Re: Re: Re: Re: Re: Re: The RIAA and the MPAA have nothing on the local municipalties
I want to add that millage votes in Michigan are also how school districts and local governments receive additional funding above and beyond the general funds provided by the state or federal government for things like police and fire services and school operating expenses.
Re: Re: Re: Re: Re: The RIAA and the MPAA have nothing on the local municipalties
Actually, I checked with a bunch of people around here. No one around here even knows the term "millage". And everything to support the library comes from the general fund.
A millage tax is a property tax that is voted upon by the public based on a millage rate (amount of tax per thousand currency units of property value). The common terms used around here are "millage vote" or "millage renewal vote" when these come up at election time.
It's the main way district libraries are funded in Michigan.
And really, do you want to get into the argument about the representative government making everything okay? If so, you've got to accept SOPA if it's passed.
You're right - I don't want to get into an argument about that. But, I will say that local millage vote is about a billion times more representative than out-of-touch congressperson trying to push a bill through that the majority of the public doesn't support.
Nonsense. If the publishers don't create what the public wants, the public doesn't have to pay anything. Nada. That's Bobland. The creators only get rewarded when they deliver something the people want to buy.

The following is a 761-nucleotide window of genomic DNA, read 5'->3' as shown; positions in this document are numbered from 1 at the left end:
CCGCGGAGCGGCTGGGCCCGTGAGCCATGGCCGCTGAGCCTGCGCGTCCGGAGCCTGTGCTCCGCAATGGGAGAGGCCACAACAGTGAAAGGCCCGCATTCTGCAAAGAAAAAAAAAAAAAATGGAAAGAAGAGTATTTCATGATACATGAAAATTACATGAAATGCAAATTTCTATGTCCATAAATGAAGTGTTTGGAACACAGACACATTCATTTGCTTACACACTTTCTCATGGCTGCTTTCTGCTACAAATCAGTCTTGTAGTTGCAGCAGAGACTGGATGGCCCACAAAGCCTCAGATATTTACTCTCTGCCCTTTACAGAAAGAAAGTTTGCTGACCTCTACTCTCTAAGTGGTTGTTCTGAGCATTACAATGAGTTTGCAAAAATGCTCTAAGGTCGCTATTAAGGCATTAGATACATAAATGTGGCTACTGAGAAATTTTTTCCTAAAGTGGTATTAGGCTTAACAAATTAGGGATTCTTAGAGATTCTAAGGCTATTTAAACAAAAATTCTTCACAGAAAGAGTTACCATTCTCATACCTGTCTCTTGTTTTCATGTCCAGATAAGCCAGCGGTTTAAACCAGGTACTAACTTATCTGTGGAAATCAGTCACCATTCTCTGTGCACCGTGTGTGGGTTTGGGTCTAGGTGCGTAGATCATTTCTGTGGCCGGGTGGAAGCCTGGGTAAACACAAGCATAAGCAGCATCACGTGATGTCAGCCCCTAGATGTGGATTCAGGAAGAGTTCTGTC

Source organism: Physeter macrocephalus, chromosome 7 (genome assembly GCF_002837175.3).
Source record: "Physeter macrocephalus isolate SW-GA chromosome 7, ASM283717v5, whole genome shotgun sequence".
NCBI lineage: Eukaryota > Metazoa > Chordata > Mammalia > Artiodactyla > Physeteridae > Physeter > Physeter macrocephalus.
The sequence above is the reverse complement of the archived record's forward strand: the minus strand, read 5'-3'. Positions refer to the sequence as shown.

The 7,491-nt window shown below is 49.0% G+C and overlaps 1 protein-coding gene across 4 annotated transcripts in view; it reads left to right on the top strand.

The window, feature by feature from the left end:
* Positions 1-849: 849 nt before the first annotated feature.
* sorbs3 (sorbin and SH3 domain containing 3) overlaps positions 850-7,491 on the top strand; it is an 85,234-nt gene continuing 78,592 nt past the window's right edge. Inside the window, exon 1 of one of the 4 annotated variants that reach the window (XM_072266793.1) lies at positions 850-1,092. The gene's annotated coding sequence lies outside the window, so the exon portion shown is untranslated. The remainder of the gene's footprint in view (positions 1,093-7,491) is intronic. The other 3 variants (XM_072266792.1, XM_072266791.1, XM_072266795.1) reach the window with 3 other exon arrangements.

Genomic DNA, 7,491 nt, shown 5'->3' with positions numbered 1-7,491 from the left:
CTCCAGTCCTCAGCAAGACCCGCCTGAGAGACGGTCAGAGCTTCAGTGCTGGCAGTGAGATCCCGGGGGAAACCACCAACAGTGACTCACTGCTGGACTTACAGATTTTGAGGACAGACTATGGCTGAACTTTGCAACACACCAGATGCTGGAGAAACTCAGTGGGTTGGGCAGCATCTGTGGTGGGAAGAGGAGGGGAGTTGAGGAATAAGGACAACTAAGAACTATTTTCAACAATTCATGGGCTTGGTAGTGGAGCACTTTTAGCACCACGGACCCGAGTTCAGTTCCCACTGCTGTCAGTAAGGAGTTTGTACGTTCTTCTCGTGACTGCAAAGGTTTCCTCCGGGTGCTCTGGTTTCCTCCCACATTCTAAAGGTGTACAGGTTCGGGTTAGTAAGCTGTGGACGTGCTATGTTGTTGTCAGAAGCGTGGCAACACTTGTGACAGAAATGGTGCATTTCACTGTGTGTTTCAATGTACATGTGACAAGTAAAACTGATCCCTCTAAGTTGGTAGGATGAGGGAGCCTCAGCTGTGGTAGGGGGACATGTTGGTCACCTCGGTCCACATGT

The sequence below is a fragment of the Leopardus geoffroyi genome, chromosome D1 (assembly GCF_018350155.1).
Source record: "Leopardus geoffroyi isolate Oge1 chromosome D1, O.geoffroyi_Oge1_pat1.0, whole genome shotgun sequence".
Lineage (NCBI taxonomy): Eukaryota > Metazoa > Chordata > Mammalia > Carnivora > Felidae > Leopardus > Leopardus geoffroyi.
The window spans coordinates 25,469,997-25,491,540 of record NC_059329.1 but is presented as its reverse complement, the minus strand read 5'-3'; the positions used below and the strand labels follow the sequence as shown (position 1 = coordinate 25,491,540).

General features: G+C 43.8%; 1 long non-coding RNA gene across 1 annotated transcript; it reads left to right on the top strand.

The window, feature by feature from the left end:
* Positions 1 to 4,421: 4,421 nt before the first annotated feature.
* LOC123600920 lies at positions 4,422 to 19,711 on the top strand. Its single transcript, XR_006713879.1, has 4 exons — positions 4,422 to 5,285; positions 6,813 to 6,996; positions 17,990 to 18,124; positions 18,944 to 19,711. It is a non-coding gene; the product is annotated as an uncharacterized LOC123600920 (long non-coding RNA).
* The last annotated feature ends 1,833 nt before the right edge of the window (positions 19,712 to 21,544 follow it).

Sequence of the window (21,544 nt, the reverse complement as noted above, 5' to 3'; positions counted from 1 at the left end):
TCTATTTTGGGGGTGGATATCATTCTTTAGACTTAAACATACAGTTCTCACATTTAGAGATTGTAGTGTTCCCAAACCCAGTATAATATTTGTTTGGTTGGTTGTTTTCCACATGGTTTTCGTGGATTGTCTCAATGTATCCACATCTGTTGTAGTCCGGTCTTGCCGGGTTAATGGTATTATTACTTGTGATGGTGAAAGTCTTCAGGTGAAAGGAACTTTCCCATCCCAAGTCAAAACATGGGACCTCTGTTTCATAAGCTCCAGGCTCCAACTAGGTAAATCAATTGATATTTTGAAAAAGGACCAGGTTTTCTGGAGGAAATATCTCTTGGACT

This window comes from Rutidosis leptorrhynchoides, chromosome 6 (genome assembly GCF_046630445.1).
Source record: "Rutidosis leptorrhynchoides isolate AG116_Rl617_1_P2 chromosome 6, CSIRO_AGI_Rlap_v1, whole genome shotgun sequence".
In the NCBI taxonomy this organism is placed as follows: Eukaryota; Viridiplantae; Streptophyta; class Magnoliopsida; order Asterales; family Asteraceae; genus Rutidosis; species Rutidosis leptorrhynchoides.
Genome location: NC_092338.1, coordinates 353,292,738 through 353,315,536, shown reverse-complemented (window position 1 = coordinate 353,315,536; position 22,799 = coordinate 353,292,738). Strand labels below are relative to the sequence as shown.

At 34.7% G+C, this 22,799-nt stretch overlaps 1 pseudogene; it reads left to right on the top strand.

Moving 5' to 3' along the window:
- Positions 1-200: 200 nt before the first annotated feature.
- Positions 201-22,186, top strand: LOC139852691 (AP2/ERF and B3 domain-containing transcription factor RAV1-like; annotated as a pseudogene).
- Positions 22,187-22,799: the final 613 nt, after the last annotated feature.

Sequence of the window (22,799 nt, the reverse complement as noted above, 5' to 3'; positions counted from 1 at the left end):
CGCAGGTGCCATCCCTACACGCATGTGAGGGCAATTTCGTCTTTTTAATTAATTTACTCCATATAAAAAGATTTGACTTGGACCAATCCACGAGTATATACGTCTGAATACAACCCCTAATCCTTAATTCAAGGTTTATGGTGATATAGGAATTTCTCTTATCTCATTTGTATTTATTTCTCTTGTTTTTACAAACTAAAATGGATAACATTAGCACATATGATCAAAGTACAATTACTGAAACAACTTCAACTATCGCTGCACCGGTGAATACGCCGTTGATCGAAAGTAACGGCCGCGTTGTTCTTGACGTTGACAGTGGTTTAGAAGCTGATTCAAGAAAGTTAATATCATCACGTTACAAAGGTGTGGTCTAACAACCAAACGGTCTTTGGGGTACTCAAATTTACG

You missed my point. Copyright is a bargain between the public and creators. Creators get a government enforced monopoly for a limited time on their works. The public is supposed to benefit from those works after that limited time is up. Copyright has been extended well beyond it's original length and the only offset the public has had is libraries. Now the creators (or their trade groups) want to limit that even more.
When people like you wonder why there is so much infringement (ie: the public not living up to it's side of the deal) perhaps you should remember that your side isn't living up to the bargain either.
Re: The RIAA and the MPAA have nothing on the local municipalties
Have they seen how local municipalities treat people who don't pay the taxes that support the libraries?
I have no idea where you live, bob (nor do I care), but in my little corner of the world funding for libraries comes from millages which need to passed by the voting public to increase property taxes. Library millages rarely fail around here because the public wants the libraries.
Huh? Libraries have been around for hundreds of years. They're the ones who trying to defend an old business model with laws and tax collectors.
Apparently, in Bobland, the deal struck between the public and the creators is one where the creators get everything under the sun for ever and ever (+ 1 day) and the public gets less than nothing (and should be happy for getting that).